Thoughts on the AI ‘ART’ revolution.
Apr 1, 2023
Reading Time: 4 minutes
13 Dec 2023
We are entering an age of a brave new world but we should do so with equal parts of enlightenment, excitement and deep concern. To do otherwise would be foolish at best.
Edit Dec 2023
Almost a year has passed since I wrote these AI articles. What’s since transpired about the tech-bro bastardry and their somewhat deranged fan boi club has put a certain black spin on things. The open and blatant plagiarism from the likes of OpenAI and their attitudes to copyright laws is, to put it lightly, FUBAR. While much of the sentiments I have expressed in my writings about AI image tools still hold true, the mechanisms of the tools themselves as they currently stand are gravely flawed, though how badly might also be based on the intent of the end user. Over the past year, in maybe a more positive note, I have also read of designers using AI trained on their OWN images to help the generative design process, and that is some really interesting stuff.
As if a sign from above, all the comp work I had started doing with the generated images, hours on hours worth or work, was all lost in a disc mishap (don’t get that with paper and pen unless coffee is involved); while I still have all the base backplate images that I generated through Midjourney, I have not decided if I will use them to recreate what I had already done…
I mentioned in my last post my experimenting with the Midjourney ‘AI’ and the current two thought trends around such systems. Over the past week I took a much deeper dive into AI based image creation (again via Midjourney) and have come out the other end equal parts enlightened, excited and deeply concerned.
Enlightened: Art is ever changing and though the ages it’s evolved countless times in technique, styles and tastes. I am seeing this as the AI driven evolution of the art process, where it does not replace but expands it, opening new doors, directions and areas of imagination. In my time, I honestly have not witnessed anything like it.
Excited: These days there’s a certain idealist, romanticised notion about art, but the reality of the commercial world of ‘art’, especially digitally based art in areas such as entertainment, is that there are already so many shortcuts and tools creative professionals can utilise to arrive at an end result, that the idea of the artist spending years to hone their skills to perfection is idealistic at best. Are these AI tools really any different from ‘photo-bashing’, ‘kit -bashing’ (in the 3D world), procedural modelling or photo-montages? Probably not, all are shortcuts, ‘cheats’ to arrive at a desired end result. In this realm, AI generators are just another tool to be added to the professional’s quiver.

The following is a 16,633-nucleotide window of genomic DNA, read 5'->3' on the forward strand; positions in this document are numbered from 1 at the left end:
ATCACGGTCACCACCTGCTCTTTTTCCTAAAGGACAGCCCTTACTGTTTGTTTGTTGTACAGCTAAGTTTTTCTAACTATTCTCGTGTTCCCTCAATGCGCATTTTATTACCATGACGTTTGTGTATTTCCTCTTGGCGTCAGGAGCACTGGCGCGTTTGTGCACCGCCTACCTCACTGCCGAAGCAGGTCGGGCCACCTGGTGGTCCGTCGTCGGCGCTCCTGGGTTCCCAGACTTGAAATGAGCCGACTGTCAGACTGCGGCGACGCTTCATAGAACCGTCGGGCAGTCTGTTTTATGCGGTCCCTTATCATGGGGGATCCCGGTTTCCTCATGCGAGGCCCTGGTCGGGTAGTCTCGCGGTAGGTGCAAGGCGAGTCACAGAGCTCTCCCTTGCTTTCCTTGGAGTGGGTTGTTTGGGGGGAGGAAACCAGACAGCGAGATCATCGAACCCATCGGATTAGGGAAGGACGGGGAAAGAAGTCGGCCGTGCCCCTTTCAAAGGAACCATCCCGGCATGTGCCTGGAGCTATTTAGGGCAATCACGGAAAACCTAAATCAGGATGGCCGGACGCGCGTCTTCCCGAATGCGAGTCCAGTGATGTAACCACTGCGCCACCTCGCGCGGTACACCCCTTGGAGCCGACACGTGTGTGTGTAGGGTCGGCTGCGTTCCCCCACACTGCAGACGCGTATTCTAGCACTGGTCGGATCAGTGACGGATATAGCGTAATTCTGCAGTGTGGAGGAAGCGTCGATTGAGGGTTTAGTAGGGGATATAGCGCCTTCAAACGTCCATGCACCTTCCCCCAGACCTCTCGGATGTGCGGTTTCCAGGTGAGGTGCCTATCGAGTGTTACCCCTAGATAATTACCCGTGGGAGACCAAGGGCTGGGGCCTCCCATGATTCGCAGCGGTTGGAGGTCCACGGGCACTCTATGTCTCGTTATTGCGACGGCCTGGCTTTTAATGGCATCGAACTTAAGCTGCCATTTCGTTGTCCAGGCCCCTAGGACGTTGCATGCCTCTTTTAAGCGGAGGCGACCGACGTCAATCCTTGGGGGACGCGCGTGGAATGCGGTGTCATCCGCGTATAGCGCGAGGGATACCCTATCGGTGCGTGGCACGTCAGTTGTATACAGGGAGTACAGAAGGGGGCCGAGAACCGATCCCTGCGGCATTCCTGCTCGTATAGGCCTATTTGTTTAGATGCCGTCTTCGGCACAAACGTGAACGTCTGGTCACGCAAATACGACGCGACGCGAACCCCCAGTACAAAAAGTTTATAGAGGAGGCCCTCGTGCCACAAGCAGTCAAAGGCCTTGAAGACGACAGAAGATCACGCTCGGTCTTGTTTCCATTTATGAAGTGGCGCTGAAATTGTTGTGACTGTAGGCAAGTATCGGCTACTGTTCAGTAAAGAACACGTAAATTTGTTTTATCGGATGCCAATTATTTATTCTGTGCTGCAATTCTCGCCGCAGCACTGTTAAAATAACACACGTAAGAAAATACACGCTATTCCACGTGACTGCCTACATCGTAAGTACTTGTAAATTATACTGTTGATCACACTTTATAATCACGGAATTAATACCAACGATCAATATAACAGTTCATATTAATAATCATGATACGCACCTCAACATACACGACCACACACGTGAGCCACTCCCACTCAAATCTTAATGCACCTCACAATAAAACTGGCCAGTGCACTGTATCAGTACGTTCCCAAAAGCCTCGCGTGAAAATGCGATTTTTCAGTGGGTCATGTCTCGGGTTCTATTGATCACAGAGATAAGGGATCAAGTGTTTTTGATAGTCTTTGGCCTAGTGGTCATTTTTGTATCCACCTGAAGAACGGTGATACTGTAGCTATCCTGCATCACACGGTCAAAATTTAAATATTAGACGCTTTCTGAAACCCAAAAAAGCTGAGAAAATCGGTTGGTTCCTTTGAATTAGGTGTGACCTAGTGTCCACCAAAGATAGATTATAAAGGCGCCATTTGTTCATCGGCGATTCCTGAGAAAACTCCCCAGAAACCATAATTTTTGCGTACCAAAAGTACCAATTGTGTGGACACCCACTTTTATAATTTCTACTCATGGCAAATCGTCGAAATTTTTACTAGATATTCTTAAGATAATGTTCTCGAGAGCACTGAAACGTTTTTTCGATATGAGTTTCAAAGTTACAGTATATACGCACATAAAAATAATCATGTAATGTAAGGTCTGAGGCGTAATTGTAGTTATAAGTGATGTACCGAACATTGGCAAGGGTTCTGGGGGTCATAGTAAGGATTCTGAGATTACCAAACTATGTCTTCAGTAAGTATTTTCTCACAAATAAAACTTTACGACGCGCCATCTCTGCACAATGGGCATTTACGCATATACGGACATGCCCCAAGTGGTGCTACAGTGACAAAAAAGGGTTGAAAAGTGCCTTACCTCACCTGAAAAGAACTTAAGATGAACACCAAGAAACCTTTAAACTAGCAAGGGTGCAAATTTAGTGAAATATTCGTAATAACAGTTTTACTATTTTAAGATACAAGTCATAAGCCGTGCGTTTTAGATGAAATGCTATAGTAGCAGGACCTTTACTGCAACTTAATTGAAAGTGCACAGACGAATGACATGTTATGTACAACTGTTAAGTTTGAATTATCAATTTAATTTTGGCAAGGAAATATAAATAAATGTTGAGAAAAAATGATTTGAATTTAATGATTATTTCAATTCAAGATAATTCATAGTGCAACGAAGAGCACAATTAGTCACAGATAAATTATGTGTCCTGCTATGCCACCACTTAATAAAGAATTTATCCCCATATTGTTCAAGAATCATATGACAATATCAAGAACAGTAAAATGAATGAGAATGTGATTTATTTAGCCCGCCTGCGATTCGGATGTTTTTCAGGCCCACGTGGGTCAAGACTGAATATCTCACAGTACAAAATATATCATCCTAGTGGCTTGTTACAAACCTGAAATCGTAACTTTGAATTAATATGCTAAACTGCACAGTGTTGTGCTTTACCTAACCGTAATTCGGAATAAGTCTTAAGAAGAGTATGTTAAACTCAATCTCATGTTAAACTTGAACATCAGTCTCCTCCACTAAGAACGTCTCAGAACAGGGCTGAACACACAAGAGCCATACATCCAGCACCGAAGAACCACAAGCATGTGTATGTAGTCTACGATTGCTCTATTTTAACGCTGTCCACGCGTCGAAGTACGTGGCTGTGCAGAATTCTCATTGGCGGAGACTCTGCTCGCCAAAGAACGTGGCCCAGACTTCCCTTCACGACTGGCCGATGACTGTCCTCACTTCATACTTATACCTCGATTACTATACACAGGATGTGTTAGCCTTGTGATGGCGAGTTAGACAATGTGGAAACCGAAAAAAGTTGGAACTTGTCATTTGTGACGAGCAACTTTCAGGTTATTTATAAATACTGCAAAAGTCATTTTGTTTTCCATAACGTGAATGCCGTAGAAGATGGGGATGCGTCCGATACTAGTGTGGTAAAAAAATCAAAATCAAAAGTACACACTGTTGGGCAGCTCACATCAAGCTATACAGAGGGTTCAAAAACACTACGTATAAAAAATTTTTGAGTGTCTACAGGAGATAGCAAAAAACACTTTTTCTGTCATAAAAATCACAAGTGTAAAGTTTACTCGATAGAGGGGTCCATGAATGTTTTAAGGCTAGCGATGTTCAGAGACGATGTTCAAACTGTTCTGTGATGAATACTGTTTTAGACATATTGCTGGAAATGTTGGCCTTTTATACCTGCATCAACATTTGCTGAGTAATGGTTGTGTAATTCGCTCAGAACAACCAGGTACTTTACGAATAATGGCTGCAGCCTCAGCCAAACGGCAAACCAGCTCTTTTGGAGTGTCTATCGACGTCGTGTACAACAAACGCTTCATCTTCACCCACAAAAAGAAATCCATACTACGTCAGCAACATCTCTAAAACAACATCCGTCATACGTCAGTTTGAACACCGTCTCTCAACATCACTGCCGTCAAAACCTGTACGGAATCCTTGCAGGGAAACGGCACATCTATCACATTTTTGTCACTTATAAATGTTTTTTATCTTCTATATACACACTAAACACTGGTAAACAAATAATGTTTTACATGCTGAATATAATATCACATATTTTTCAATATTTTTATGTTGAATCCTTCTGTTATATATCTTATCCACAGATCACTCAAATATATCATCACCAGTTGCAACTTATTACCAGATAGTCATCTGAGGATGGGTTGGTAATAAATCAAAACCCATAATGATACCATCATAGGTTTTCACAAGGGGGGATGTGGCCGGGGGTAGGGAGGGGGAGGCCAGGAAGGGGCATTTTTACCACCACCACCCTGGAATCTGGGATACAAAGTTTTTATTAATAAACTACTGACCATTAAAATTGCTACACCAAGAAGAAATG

The images I am now able to produce would have taken me hours of work to arrive at, if I arrived at at all; the AI takes one’s ideas into directions and compositions you’ll never would have thought of… at least not without the use of ,*ahem*, imagination stimulants; in some ways using an AI is like five of me working on the same concept independently. So where I do what I do on the side of my ‘day job’, being able to use a tool to expedite, expand, and visualise my written word relatively quickly is a godsend. As a friend said “it’s like a little army of robot junior designers at your call”. I am truly excited by these tools thus far. I was more than skeptical at first but after spending the time need to learn how to use Midjourney effectively, then developing a methodology to arrive at the result I wanted, I can see an endless range of possibilities that expand beyond anything available to date.
Deeply concerned: The gist, and somewhat contrary to the two previous points, is given time these systems will wipe out a layer of people doing, or trying to do, ‘digital’ art for a living. I have zero doubt about that. Where an art director can go and verbally define their idea, fine tuning it to land a visual result that tells their story, there will be no need for those in the layer of art production that aided in this process. We are less than six months in on public access these AI engines and already, in the hands of people such as art directors, I am seeing results that make me stop and stare. Less than six months. What will we be seeing in a year or two??
Case in point – I just cancelled a software license subscription because this AI stuff is faster, better, and helps take my ideas in directions I would never have thought of. For me, the AI is a better tool. What we are seeing here is a bigger version of the desktop publishing revolution of the late 80’s, where computers and software wiped out an entire layer of the publishing industry, redefining an industry literally overnight.
It is indeed a brave new world we are entering, for better or worse. Where these tools will take us, and even if their creators even give a proverbial flying shit, is something for another conversation. Regardless, here we are. But I will end on an optimistic note…. As has been the case with many digital revolutions, I am already foreseeing that the analogue skills, you know, the ones where you spend years learning how to do it right because there’s no endless undo or digital canvases that can be blanked out via control-z, will make a comeback. More than that, I believe that the analogue, and those that can execute them, will gain a new high tier value. The skill in the craft will return.